That last point is important; in fact, it’s the driving force behind PXM. You need quality data, but you don’t want the collection process to take hours—hours that are better spent with patients. That’s why integrated solutions with built-in analytics can simplify data collection in rehab therapy.
Turn that data into action items.
Here is perhaps the biggest hurdle to data collection in rehab therapy: even if they collect every bit of data on every patient and every claim, most providers are at a loss as to how to scrutinize that data and leverage it to make positive changes. It’s certainly a valid concern; many therapists have lamented that their education included scant training on the business side of rehab therapy—if there was any training at all. Training or not, the modern rehab therapy landscape requires PTs, OTs, and SLPs to get better and more efficient in their practice to stay afloat—and to do that, they need to use their data.
Leverage outcomes data to improve care.
For some providers, patient-reported outcomes measures (PROMs) may be most often associated with MIPS. However, given that rehab therapy is shifting its focus toward value-based care, it’s something that every provider should be looking to adopt. Not only can PROMs help providers assess the quality of care they’re providing, they give you a glimpse into how patients perceive the care they’ve received—which may not align with what you see in your objective measures.
PROMs are also an important tool in a healthcare landscape that is increasingly focused on the customer experience. If you’re looking to negotiate with payers, it helps to have data that backs up your argument that you’re providing exceptional care with exceptional results—especially if that data is coming from the patients themselves.
Leverage Net Promoter Score® to enhance engagement.
Getting those positive outcomes requires you to keep patients engaged and adhering to their treatment as much as possible—a difficult task when they’re spending all but a couple of hours a week outside of your clinic. Fortunately, it’s fairly simple to get patient satisfaction back on track. Net Promoter Score® data allows you to see when patients are drifting away from treatment so that you can make changes to bring them back. If you’re seeing trends or specific points where patients are falling off, it might alert you to a larger problem with your workflows or your patient engagement.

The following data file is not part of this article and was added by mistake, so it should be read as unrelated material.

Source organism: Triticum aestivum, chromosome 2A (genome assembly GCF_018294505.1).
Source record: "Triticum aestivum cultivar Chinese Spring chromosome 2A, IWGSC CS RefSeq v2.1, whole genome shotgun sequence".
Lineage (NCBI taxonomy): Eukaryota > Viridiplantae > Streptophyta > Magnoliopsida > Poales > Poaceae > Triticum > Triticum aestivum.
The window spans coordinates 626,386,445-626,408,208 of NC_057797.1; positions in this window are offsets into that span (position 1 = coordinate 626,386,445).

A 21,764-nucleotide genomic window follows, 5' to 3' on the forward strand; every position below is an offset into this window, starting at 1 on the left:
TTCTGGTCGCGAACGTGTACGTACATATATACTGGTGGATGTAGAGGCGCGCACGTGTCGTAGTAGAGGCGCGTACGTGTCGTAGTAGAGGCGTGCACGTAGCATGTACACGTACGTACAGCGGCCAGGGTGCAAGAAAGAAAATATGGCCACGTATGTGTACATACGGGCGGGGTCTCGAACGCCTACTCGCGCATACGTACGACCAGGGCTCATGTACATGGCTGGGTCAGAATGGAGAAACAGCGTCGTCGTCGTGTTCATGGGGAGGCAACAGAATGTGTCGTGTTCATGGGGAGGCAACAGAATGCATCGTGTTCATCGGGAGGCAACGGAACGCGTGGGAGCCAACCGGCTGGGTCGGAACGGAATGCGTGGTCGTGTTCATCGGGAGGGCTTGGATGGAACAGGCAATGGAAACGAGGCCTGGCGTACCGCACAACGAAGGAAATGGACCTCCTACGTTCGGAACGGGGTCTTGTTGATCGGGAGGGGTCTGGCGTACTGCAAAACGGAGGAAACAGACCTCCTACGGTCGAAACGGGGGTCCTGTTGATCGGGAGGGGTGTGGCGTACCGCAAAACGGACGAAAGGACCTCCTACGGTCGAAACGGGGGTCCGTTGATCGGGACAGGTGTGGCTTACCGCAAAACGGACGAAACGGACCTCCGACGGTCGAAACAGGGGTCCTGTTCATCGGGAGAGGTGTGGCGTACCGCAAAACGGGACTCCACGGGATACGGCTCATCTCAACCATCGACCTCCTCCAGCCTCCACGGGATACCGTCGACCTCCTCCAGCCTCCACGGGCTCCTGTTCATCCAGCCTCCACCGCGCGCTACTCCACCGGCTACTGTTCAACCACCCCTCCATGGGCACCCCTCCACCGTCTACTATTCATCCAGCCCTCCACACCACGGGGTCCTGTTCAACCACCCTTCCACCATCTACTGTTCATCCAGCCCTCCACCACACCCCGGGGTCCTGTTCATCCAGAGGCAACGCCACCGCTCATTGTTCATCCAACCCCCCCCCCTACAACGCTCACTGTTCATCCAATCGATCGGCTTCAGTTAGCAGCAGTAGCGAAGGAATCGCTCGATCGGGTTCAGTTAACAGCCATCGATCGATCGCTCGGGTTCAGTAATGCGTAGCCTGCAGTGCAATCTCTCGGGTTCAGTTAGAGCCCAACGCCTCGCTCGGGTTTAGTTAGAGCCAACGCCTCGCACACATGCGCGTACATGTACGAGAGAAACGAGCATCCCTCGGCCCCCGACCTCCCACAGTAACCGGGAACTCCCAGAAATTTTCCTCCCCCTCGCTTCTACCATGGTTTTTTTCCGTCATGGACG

Leverage billing data to improve collections.
One spot where rehab therapists may be leaving actual money on the table is in their billing and revenue cycle management (RCM) operations. With a more data-driven approach to billing, you can spot inefficiencies in your processes that create delays in your getting paid—and in patients getting their bills in a timely manner. You’ll also be able to spot trends in claims denials to determine which payers and codes are causing issues. And with better data on the revenue you’re collecting, you can create better, more accurate budgets and forecasts for better financial health for your practice.
Data collection in rehab therapy has been a sore spot for too long, and if the industry wants to make it through the current period of financial constraints, it’s going to need to use every tool in its toolkit to improve. Fortunately, data is the low-hanging fruit that offers a great return on the time and money spent—if providers are willing to take advantage.